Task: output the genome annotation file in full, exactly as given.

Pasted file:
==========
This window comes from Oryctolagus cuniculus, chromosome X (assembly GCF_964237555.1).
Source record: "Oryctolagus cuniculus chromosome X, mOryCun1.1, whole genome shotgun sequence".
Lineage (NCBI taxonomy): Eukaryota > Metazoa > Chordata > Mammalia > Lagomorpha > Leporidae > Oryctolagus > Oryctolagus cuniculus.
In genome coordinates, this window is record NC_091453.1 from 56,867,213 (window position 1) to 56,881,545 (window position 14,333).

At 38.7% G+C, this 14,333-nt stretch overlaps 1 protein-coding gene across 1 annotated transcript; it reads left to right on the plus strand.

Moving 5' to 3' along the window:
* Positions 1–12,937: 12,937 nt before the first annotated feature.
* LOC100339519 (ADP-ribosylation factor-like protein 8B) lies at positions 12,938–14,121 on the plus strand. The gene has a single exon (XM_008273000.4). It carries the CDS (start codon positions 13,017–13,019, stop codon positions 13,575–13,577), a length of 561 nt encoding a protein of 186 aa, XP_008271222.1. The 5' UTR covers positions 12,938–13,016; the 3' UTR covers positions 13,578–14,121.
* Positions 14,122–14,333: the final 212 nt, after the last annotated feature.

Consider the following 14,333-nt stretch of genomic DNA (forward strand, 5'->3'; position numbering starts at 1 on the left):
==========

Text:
This window comes from Oryctolagus cuniculus, chromosome X (assembly GCF_964237555.1).
Source record: "Oryctolagus cuniculus chromosome X, mOryCun1.1, whole genome shotgun sequence".
Lineage (NCBI taxonomy): Eukaryota > Metazoa > Chordata > Mammalia > Lagomorpha > Leporidae > Oryctolagus > Oryctolagus cuniculus.
In genome coordinates, this window is record NC_091453.1 from 56,867,213 (window position 1) to 56,881,545 (window position 14,333).

At 38.7% G+C, this 14,333-nt stretch overlaps 1 protein-coding gene across 1 annotated transcript; it reads left to right on the plus strand.

Moving 5' to 3' along the window:
* Positions 1–12,937: 12,937 nt before the first annotated feature.
* LOC100339519 (ADP-ribosylation factor-like protein 8B) lies at positions 12,938–14,121 on the plus strand. The gene has a single exon (XM_008273000.4). It carries the CDS (start codon positions 13,017–13,019, stop codon positions 13,575–13,577), a length of 561 nt encoding a protein of 186 aa, XP_008271222.1. The 5' UTR covers positions 12,938–13,016; the 3' UTR covers positions 13,578–14,121.
* Positions 14,122–14,333: the final 212 nt, after the last annotated feature.

Consider the following 14,333-nt stretch of genomic DNA (forward strand, 5'->3'; position numbering starts at 1 on the left):